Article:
What is Canine Bloat?
Bloat refers to the bloating of the stomach. Essentially it is a build up of gas in the stomach which is unable to be released. Bloat with Gastric Dilatation-Volvulus (GDV) occurs when the stomach fills with gas and twists 180 to 360 degrees on its axis between the esophagus and duodenum or the entrance and exit parts of the stomach. Bloat is a very serious problem in large breed dogs. When combined with the complications of GDV, bloat is a leading cause of death of dogs, second only to cancer.
The exact cause of bloat is still unknown. Generally, it is believed that excessive eating and drinking of water followed by exercise can cause bloat. It is thought that exercise causes food or fluid in the stomach to cause a build up of gas. The severity of the conditions is more serious when the stomach twists upon itself within the abdomen in a clockwise rotation causing the inlet and outlet of the stomach as well as blood vessels which supply the stomach to become constricted at both ends. As a result, the constriction will cause the stomach tissue to die. In a very short time, the stomach becomes restricted of nutrients and oxygen. If not treated, the dog can die.
What Are the Symptoms of Canine Bloat?
- Anxious, restless
- Distended abdomen
- Attempting to vomit
- Excessive drooling
- Pale gums
- Increase in heart rate
- Difficulty breathing
What Causes Bloat?
The stomach becomes filled with gas and because of several possible factors, the dog is unable to relieve the pressure. Bloat, with GDV, is when the stomach goes into a twist. This closes both the esophagus and pylorus, preventing the dog from relieving the gas pressure which can quickly build up after a large meal. This condition is extremely fatal, causing shock, coma and eventually death. Like many other conditions which affect our dogs, the actual cause of bloat is still unknown. Several factor seem to contribute to a dog's chances of getting bloat:
- Eating or drinking too fast
- Exercise before and immediately after eating
- Having a large deep chest
- Elevated food bowls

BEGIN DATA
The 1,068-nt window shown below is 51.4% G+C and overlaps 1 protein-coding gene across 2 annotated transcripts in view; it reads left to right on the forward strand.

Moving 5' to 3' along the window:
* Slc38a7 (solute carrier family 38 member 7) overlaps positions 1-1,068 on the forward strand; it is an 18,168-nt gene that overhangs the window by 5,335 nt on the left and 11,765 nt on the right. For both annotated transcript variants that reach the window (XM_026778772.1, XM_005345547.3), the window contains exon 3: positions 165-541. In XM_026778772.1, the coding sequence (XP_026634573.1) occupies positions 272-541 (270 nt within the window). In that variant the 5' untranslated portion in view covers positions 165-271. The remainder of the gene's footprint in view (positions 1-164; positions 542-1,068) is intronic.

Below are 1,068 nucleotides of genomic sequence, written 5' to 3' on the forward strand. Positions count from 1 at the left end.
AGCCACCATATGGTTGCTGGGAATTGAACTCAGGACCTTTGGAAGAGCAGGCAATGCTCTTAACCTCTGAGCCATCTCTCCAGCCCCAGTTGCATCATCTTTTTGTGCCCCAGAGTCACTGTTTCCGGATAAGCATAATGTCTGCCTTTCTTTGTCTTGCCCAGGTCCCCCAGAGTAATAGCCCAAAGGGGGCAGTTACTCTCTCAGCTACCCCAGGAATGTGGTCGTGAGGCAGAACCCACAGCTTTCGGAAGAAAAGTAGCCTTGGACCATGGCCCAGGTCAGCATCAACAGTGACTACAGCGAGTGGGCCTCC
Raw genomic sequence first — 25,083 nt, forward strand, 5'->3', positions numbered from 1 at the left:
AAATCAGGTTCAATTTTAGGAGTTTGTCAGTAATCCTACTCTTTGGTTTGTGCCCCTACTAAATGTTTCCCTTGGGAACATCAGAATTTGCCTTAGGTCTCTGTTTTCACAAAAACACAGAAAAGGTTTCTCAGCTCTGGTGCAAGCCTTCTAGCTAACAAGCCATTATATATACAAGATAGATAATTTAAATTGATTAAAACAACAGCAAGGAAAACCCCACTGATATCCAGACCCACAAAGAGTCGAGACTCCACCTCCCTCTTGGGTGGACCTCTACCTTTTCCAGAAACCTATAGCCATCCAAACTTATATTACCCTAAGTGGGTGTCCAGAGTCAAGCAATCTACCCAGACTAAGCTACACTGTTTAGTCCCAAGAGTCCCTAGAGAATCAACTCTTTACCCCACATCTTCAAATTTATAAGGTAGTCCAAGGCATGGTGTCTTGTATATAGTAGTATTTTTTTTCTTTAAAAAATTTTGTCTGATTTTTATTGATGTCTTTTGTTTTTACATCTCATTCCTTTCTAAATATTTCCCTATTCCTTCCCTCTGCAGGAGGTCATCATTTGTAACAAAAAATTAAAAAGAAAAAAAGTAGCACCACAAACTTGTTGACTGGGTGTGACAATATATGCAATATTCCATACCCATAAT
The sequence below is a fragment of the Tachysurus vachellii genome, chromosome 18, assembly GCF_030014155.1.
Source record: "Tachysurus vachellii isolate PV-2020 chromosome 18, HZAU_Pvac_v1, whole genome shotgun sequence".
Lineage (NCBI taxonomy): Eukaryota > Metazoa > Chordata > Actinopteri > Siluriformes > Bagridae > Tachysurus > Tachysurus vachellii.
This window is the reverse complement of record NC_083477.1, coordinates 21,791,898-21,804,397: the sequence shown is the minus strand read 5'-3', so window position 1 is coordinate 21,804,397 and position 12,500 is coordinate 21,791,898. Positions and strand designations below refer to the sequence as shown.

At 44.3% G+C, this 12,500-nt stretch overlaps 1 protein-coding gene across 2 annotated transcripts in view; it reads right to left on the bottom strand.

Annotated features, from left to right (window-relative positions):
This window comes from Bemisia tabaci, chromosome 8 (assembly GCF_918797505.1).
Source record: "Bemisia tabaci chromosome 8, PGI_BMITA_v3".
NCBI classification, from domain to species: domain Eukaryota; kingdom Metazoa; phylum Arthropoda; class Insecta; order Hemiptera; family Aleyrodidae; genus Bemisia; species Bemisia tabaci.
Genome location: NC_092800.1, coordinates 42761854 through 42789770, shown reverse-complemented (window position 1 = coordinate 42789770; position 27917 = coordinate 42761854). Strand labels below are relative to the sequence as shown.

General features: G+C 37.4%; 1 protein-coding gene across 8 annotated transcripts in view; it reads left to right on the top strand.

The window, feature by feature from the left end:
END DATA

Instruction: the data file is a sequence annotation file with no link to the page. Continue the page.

Are All Dogs At Risk of Canine Bloat?
Canine bloat and GDV usually only effects large breed dogs, but smaller dogs are still susceptible. It is thought that some lines of breeds are genetically at a higher risk. Though bloat can occur in puppies, it is a condition which usually occurs in adult dogs. Furthermore, male dogs are more likely to suffer from bloat than female dogs. Here is a list of some breeds that have a higher chance of being effected by bloat and GDV.
- German Shepherd
- Great Dane
- Standard Poodle
- Great Pyrenees
- Irish Setter
- Old English Sheepdog
- Golden Retriever
- Irish Wolfhound
- St. Bernard
- Labrador Retriever
What is the Treatment of Dog Bloat?
Canine bloat is a very serious problem. If you suspect your dog of having bloat, contact your vet immediately. Every second counts! If caught and diagnosed quick enough, initial treatment will involve inserting a tube or tochar into the stomach wall to remove the gas. If necessary, the vet will then operate, attempting to untwist the stomach. Secondary treatment will involve treating shock, dehydration, fatigue, and other complications resulting from the distension of the stomach.
Is There Any Way To Prevent Dog Bloat?
Prevention of bloat can be difficult. Because there are so many possible causes for this condition, prevention must be examined on an individual basis. If you have a dog that is at risk there are a couple of things that you can do to decrease the chances of this fatal condition. Since bloat is believed to be connected with genetics and hereditary, these preventive measures can only decrease the chances of bloat.
- Do not overfeed. Feed 2-3 small meals a day.
- Do not use elevated food bowls.
- Do not allow your dog to drink large amounts of water after eating.
- Add an enzyme product to your dogs food.
- Keep emergency veterinary contact information handy.
- Gastropexy surgery.
This article only provides BASIC information about canine bloat. Consulting your veterinarian is always your best source of health information.
By Ron Swerdfiger
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